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Captain Melwyn Noronha - staff - credit Jim Wilson (3).JPG Photo credit: Jim Wilson, Shipping Australia
Melwyn Noronha, deputy ceo, Shipping Australia

Australia slams door on cargo ships; desperately needed goods at risk

Late yesterday morning (March 18) Maritime Safety Queensland (MSQ) banned all commercial ships from entering ports in Queensland if the ship, or any person onboard, has been in any country outside of Australia within the last 14-days. Shipping Australia understands that other port authorities are engaging in similar measures

Direction will hinder trade and hurt Australians

The MSQ Direction may hinder the ability of everyday Queenslanders to buy goods and it also effectively hinders the ability of ships to take new crew onboard.

“This means, for example, that a ship which left a port outside Australian Territorial Waters after 2359 on 15 March 2020 may not enter a Queensland pilotage area until 14 days after the ship left the port,” the MSQ Direction reads.

It continues: “if after leaving that [overseas] port the ship took aboard a person who had been present in a country outside Australia after 2359 on 15 March, the ship may not enter Queensland  pilotage area until 14 days after the person left the country outside Australia”.

In the accompanying comments, MSQ cited the Prime Minister’s announcement that, from Sunday 15 March 2020, there would be a universal precautionary self-isolation requirement on all international arrivals to Australia owing to the COVID-19 outbreaks.

However, this direction, as confirmed by the Australian Border Force is that ships can enter port on arrival but the crew go shore leave until 14 days have passed since the ship last called at an overseas port.

Shipping Australia’s Chief Executive Officer, Rod Nairn, commented: “The MSQ policy is reckless and indefensible, cargo ship crews are probably the lowest risk sector in the world with not one cargo ship crew member yet being confirmed as having COVID-19”.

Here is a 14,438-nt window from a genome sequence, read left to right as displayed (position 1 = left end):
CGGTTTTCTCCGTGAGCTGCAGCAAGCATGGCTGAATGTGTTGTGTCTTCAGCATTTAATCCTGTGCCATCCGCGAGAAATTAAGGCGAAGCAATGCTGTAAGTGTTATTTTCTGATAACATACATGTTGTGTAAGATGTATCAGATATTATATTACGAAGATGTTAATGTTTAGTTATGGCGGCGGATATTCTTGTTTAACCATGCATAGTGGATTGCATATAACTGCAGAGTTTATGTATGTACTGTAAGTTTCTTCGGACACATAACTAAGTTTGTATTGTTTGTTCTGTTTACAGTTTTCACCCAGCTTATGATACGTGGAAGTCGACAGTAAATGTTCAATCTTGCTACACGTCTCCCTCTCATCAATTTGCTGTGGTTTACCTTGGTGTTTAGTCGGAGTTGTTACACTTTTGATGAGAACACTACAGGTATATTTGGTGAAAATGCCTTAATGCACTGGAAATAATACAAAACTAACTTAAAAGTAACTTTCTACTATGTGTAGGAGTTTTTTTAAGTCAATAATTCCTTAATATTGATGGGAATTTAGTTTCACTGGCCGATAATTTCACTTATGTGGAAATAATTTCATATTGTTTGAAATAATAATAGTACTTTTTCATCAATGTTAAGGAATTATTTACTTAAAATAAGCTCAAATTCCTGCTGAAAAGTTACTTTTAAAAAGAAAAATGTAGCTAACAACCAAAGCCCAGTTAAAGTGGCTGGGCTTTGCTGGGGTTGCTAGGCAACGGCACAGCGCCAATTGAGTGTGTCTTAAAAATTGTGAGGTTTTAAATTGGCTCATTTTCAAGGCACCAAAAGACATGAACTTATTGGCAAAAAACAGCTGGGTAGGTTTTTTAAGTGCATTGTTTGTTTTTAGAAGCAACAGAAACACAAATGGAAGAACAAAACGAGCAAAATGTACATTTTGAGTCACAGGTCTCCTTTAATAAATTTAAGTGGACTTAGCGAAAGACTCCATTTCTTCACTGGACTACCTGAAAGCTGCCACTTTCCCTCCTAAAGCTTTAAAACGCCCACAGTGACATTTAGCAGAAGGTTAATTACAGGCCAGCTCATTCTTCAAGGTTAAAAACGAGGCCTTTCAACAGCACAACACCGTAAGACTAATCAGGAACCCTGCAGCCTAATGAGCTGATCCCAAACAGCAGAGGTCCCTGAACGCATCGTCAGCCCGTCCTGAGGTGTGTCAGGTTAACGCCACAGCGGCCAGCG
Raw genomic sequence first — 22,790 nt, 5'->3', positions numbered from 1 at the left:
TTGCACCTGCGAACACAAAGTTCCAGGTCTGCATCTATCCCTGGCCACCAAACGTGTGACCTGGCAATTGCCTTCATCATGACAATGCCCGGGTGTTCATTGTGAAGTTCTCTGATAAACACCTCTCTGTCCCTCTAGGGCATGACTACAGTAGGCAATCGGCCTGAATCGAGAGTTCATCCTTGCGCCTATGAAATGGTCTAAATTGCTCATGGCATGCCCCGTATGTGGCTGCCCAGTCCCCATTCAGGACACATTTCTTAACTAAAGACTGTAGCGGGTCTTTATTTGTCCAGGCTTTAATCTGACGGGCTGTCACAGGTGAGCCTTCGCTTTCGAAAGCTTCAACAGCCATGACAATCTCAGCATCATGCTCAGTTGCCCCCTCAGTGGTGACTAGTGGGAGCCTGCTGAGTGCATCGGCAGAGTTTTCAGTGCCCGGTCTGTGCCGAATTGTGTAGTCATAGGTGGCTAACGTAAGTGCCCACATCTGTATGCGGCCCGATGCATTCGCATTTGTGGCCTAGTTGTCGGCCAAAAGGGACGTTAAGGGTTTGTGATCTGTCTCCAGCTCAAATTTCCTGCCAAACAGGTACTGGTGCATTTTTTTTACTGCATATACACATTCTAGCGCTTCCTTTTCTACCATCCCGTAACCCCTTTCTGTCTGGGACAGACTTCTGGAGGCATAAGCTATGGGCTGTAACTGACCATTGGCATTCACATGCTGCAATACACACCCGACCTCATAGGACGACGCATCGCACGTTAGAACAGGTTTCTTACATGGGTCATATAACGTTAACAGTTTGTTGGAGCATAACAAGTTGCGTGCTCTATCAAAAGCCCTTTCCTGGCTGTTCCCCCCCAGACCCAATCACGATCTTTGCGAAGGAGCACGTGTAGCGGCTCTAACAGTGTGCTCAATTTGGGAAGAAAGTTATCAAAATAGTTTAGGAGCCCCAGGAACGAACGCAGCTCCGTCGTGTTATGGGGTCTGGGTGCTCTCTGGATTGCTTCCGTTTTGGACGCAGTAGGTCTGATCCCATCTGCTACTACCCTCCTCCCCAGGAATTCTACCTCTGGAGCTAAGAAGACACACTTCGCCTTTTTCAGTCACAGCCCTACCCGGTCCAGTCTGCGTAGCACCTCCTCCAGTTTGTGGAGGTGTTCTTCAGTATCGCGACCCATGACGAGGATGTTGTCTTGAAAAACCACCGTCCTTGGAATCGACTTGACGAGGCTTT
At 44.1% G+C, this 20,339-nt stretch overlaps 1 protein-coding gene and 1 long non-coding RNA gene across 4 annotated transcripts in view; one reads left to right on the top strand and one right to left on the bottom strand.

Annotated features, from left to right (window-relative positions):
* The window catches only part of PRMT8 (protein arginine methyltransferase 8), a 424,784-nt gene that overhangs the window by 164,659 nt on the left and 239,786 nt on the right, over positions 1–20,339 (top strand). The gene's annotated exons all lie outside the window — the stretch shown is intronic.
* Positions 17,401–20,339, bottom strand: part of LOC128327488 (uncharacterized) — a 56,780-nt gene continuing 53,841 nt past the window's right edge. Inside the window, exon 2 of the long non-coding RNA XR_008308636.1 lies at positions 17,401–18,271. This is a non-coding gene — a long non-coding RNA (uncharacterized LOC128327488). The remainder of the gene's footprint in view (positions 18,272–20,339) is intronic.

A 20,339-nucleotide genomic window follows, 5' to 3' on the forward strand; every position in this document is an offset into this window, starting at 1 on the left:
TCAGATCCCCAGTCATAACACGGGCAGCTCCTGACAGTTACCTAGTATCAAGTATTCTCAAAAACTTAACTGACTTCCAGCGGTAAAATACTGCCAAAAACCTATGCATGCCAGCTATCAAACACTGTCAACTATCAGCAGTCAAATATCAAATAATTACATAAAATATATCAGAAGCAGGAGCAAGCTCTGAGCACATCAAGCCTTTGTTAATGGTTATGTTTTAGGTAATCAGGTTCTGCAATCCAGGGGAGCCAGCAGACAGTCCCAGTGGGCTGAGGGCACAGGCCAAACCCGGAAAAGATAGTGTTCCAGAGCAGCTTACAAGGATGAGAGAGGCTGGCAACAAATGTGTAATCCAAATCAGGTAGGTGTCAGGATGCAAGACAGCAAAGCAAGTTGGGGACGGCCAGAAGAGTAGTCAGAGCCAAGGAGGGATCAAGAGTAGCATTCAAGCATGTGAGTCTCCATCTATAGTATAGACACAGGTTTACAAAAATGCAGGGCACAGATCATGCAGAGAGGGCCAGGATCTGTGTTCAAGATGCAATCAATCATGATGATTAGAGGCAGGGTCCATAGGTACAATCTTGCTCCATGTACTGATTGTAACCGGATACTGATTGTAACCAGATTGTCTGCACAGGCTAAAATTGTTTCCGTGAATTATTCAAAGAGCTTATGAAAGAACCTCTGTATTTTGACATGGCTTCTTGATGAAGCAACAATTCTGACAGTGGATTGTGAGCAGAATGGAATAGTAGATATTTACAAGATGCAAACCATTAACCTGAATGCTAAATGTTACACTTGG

Any person who contravenes MSQ’s direction commits a criminal offence under section 191A(8) of the Transport Operations (Marine Safety) Act 1994. The maximum prescribed penalty for a contravention of this direction is $66,725 for an individual and $333,625 for a corporation.

Port authorities are increasingly banning ships

But it’s not only Maritime Safety Queensland that is preventing ships from docking in Australia, a practice that will ultimately harm everyday Australians. Southern Ports has banned ships from the ports of Albany, Bunbury and Esperance until 14-days have elapsed from the last port of call and arriving in Australia. Meanwhile, the Port Authority of New South Wales has also unnecessarily restricted the ability of ships that have last called at a selection of countries to dock in Australia.

Effects on shipping

Shipping Australia Limited (SAL) is strongly opposed to any 14-day ban on ships regardless of which port authority imposes the ban.

Every day that a ship is at sea costs about A$25,000 and an entry into port is about A$250,000. Some of those sailings to Australia from freight hubs of global importance such as Singapore and Port Klang (Malaysia) take about six to eight days.

Shipping lines simply cannot afford to pay for ships to uselessly wait around and not deliver freight for six to eight days while they wait for a 14-day period to elapse.

Shutdown of trade to/from New Zealand and the Pacific Islands

Brisbane is a major trade hub for goods to/from New Zealand. Queensland and New Zealand both have 14-day exclusion periods. So, the combined bans effectively put a 28-day (or more) delay on trade between Australia and New Zealand. A large part of the flow of goods to and from Australia and New Zealand is now effectively shut down. Brisbane is also a major hub for trade to the Pacific Islands. Trade to and from the Pacific Islands is now strongly and adversely affected.

Our foreign relations with New Zealand and the Pacific Islands are now being affected with a wholly unnecessary and self-inflicted strain. SAL also argues that Australia has a duty to help the Pacific Islands nations during these trying times and, at the very least, has a duty to avoid making matters much worse.

Severe disruption to the flow of goods into Australia

Any 14-day ban on ships could result in profound adverse consequences for the everyday Australian, especially those in regional communities.

Depending on their individual circumstances, ocean shipping companies may change their port rotations, they may drop off Queensland cargo to different ports or they may simply stop sending their ships to Queensland.

If the ban on ships entering port for 14-days spreads to other parts of Australia, and there are signs that it is happening in other ports around the country, then shipping lines may greatly reduce their services to Australia outside of the main cities of Melbourne and Sydney.